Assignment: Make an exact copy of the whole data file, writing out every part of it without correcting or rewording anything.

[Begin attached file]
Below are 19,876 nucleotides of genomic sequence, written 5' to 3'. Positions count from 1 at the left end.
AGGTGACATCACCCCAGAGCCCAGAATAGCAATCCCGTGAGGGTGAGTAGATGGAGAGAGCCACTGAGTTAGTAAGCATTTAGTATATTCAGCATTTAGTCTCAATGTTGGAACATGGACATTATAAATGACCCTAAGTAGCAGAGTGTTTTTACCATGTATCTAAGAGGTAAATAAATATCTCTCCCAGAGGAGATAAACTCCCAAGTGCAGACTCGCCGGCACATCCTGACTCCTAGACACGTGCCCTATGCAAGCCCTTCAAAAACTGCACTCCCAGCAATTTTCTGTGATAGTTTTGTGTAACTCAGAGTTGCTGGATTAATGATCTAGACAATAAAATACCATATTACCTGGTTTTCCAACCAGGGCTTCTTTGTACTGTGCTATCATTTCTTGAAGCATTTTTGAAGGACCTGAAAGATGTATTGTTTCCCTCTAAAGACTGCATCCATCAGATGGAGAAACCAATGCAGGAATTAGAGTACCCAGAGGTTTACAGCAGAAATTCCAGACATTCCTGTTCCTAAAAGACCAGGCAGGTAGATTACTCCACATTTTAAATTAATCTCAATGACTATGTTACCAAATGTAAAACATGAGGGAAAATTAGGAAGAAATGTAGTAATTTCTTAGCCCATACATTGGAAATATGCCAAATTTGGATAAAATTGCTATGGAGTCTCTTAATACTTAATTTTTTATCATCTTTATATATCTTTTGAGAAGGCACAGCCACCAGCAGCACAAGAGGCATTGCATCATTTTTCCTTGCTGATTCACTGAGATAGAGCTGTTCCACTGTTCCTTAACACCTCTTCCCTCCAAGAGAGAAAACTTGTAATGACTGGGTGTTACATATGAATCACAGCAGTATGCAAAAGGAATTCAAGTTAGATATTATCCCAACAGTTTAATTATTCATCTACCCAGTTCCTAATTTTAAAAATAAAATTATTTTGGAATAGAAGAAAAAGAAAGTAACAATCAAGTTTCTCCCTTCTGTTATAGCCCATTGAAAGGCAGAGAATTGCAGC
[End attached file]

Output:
Below are 19,876 nucleotides of genomic sequence, written 5' to 3'. Positions count from 1 at the left end.
AGGTGACATCACCCCAGAGCCCAGAATAGCAATCCCGTGAGGGTGAGTAGATGGAGAGAGCCACTGAGTTAGTAAGCATTTAGTATATTCAGCATTTAGTCTCAATGTTGGAACATGGACATTATAAATGACCCTAAGTAGCAGAGTGTTTTTACCATGTATCTAAGAGGTAAATAAATATCTCTCCCAGAGGAGATAAACTCCCAAGTGCAGACTCGCCGGCACATCCTGACTCCTAGACACGTGCCCTATGCAAGCCCTTCAAAAACTGCACTCCCAGCAATTTTCTGTGATAGTTTTGTGTAACTCAGAGTTGCTGGATTAATGATCTAGACAATAAAATACCATATTACCTGGTTTTCCAACCAGGGCTTCTTTGTACTGTGCTATCATTTCTTGAAGCATTTTTGAAGGACCTGAAAGATGTATTGTTTCCCTCTAAAGACTGCATCCATCAGATGGAGAAACCAATGCAGGAATTAGAGTACCCAGAGGTTTACAGCAGAAATTCCAGACATTCCTGTTCCTAAAAGACCAGGCAGGTAGATTACTCCACATTTTAAATTAATCTCAATGACTATGTTACCAAATGTAAAACATGAGGGAAAATTAGGAAGAAATGTAGTAATTTCTTAGCCCATACATTGGAAATATGCCAAATTTGGATAAAATTGCTATGGAGTCTCTTAATACTTAATTTTTTATCATCTTTATATATCTTTTGAGAAGGCACAGCCACCAGCAGCACAAGAGGCATTGCATCATTTTTCCTTGCTGATTCACTGAGATAGAGCTGTTCCACTGTTCCTTAACACCTCTTCCCTCCAAGAGAGAAAACTTGTAATGACTGGGTGTTACATATGAATCACAGCAGTATGCAAAAGGAATTCAAGTTAGATATTATCCCAACAGTTTAATTATTCATCTACCCAGTTCCTAATTTTAAAAATAAAATTATTTTGGAATAGAAGAAAAAGAAAGTAACAATCAAGTTTCTCCCTTCTGTTATAGCCCATTGAAAGGCAGAGAATTGCAGC